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Weaponization of finance

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The term weaponization of finance refers to the foreign policy strategy of using incentives (access to capital markets) and penalties (varied types of sanctions) as tools of coercive diplomacy.[1][2]

It is a reference to the new ways in which the United States uses its influence to affect global outcomes. Rather than rely on traditional elements like NATO and multi-lateral institutions such as the World Bank and the International Monetary Fund, Washington is now ‘weaponizing finance’ by limiting access to the US marketplace and US banks as an instrument of its foreign and security policy.[1]

Rationale[edit]

Weaponization of finance is a potential alternative to the deployment of lethal force. The US sanctions program aimed at penalizing cyberhackers and cyberespionage, launched in April 2015, is an example.[3] In discussions on the weaponization of finance, Ian Bremmer argues that, by excluding hostile governments and their senior officials from western financial markets, the United States and its allies “can pursue diplomacy with a streak of coercion.”[4] He writes of the way in which the weaponization of finance evolved from previous foreign and security strategies. “George Washington carried a musket. Franklin Roosevelt sent in heavy bombers. But for President Barack Obama, who must reconcile a weary American public with the demands of an increasingly unstable world, the armament of choice has been a weaponised form of finance.”[4] In this light, economic sanctions can be thought of as “trusty swords.”[4] Since the year 2015, the United States of America has taken vast measures, that made them affect other nations, in terms of how weapons are financed. This was due to the way the United States of America has handled internal and external policies.[5]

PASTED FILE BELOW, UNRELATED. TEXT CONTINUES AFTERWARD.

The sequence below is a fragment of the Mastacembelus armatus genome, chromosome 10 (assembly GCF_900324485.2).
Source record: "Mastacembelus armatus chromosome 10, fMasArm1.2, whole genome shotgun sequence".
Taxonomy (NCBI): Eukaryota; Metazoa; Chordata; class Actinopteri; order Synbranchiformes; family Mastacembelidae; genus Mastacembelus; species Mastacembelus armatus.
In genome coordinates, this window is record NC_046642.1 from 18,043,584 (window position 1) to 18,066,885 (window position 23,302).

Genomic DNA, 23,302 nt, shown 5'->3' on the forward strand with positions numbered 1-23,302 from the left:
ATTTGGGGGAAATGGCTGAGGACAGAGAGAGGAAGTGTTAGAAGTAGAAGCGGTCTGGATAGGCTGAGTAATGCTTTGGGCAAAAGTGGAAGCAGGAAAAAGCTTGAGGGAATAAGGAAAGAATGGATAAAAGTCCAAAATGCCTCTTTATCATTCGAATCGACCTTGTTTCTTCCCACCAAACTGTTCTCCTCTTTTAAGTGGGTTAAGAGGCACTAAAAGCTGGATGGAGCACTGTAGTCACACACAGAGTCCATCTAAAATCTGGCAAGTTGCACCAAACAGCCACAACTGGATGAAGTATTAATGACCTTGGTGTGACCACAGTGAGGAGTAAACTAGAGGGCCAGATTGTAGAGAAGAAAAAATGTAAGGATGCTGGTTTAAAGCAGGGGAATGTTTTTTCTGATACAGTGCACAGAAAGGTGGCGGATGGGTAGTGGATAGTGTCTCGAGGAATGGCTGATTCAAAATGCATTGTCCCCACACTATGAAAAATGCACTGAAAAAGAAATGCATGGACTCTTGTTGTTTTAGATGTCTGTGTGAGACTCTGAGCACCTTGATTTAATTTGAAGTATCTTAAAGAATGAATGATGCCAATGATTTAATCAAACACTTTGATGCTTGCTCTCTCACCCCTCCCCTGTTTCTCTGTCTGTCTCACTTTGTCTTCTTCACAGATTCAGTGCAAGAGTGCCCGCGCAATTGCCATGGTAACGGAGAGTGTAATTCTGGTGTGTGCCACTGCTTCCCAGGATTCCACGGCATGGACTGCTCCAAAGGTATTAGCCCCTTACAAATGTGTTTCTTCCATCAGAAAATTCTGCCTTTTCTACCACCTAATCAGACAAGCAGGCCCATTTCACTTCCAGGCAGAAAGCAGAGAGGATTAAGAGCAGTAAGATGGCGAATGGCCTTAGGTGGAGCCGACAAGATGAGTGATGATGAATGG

Economic sanctions[edit]

Economic Sanctions are the practice of withholding an economic advantage from another country for political purposes. Economic Sanctions primarily come in two forms, Trade and Financial. Trade sanctions can take the form of reducing or refusing exports to a country or refusing imports from the country.[6] Financial Sanctions address monetary issues as opposed to trade. This can include blocking of government assets abroad as well as limiting access to financial markets.[7] These approaches are often used in conjunction in order to increase the effectiveness of the Sanctions. The influence of a sanction is heavily dependent on the economic power of the country or countries imposing the sanction, this also leads to groups of nations such as the United Nations being capable of imposing more effective sanctions due to their combined influence on the world economy. They frequently act as a form of external pressure on a country, primarily being used in an attempt to coerce a country into either abandoning a controversial policy or to adopt one that is seen as beneficial to the country imposing the sanction. However much of the time the imposing of a sanction can unintentionally work against a positive outcome, weakening the economy of all countries involved through reduced trade and causing a reduction in the welfare of the involved populations, while also causing increasingly strained relations between the countries.[7]